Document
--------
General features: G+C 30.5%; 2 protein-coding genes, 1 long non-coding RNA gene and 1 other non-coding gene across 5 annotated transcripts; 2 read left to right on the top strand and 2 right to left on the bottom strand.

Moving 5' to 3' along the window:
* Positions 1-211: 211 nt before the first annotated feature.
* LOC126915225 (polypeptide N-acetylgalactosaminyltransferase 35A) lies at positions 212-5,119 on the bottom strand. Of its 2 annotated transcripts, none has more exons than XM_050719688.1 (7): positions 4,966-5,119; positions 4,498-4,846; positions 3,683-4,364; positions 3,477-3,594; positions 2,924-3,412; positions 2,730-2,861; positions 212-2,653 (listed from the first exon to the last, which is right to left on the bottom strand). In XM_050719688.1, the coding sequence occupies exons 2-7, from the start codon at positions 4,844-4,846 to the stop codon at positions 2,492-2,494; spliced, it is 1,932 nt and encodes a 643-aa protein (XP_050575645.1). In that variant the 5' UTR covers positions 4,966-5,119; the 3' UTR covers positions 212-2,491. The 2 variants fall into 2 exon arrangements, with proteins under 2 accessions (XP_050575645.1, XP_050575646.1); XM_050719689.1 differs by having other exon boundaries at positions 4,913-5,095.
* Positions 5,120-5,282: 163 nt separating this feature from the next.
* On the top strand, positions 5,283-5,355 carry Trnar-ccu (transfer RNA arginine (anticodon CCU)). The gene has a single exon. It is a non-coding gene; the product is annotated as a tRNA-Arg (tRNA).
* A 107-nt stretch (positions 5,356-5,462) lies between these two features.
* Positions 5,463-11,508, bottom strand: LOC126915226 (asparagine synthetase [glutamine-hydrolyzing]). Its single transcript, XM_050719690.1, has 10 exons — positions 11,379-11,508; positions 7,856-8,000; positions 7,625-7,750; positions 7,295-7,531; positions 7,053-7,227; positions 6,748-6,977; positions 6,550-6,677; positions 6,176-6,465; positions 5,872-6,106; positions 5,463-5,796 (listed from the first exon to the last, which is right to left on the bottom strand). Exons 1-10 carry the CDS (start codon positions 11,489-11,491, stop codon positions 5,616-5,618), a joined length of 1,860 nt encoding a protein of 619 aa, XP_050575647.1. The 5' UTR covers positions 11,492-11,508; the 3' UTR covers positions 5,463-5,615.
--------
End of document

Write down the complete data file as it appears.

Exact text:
General features: G+C 30.5%; 2 protein-coding genes, 1 long non-coding RNA gene and 1 other non-coding gene across 5 annotated transcripts; 2 read left to right on the top strand and 2 right to left on the bottom strand.

Moving 5' to 3' along the window:
* Positions 1-211: 211 nt before the first annotated feature.
* LOC126915225 (polypeptide N-acetylgalactosaminyltransferase 35A) lies at positions 212-5,119 on the bottom strand. Of its 2 annotated transcripts, none has more exons than XM_050719688.1 (7): positions 4,966-5,119; positions 4,498-4,846; positions 3,683-4,364; positions 3,477-3,594; positions 2,924-3,412; positions 2,730-2,861; positions 212-2,653 (listed from the first exon to the last, which is right to left on the bottom strand). In XM_050719688.1, the coding sequence occupies exons 2-7, from the start codon at positions 4,844-4,846 to the stop codon at positions 2,492-2,494; spliced, it is 1,932 nt and encodes a 643-aa protein (XP_050575645.1). In that variant the 5' UTR covers positions 4,966-5,119; the 3' UTR covers positions 212-2,491. The 2 variants fall into 2 exon arrangements, with proteins under 2 accessions (XP_050575645.1, XP_050575646.1); XM_050719689.1 differs by having other exon boundaries at positions 4,913-5,095.
* Positions 5,120-5,282: 163 nt separating this feature from the next.
* On the top strand, positions 5,283-5,355 carry Trnar-ccu (transfer RNA arginine (anticodon CCU)). The gene has a single exon. It is a non-coding gene; the product is annotated as a tRNA-Arg (tRNA).
* A 107-nt stretch (positions 5,356-5,462) lies between these two features.
* Positions 5,463-11,508, bottom strand: LOC126915226 (asparagine synthetase [glutamine-hydrolyzing]). Its single transcript, XM_050719690.1, has 10 exons — positions 11,379-11,508; positions 7,856-8,000; positions 7,625-7,750; positions 7,295-7,531; positions 7,053-7,227; positions 6,748-6,977; positions 6,550-6,677; positions 6,176-6,465; positions 5,872-6,106; positions 5,463-5,796 (listed from the first exon to the last, which is right to left on the bottom strand). Exons 1-10 carry the CDS (start codon positions 11,489-11,491, stop codon positions 5,616-5,618), a joined length of 1,860 nt encoding a protein of 619 aa, XP_050575647.1. The 5' UTR covers positions 11,492-11,508; the 3' UTR covers positions 5,463-5,615.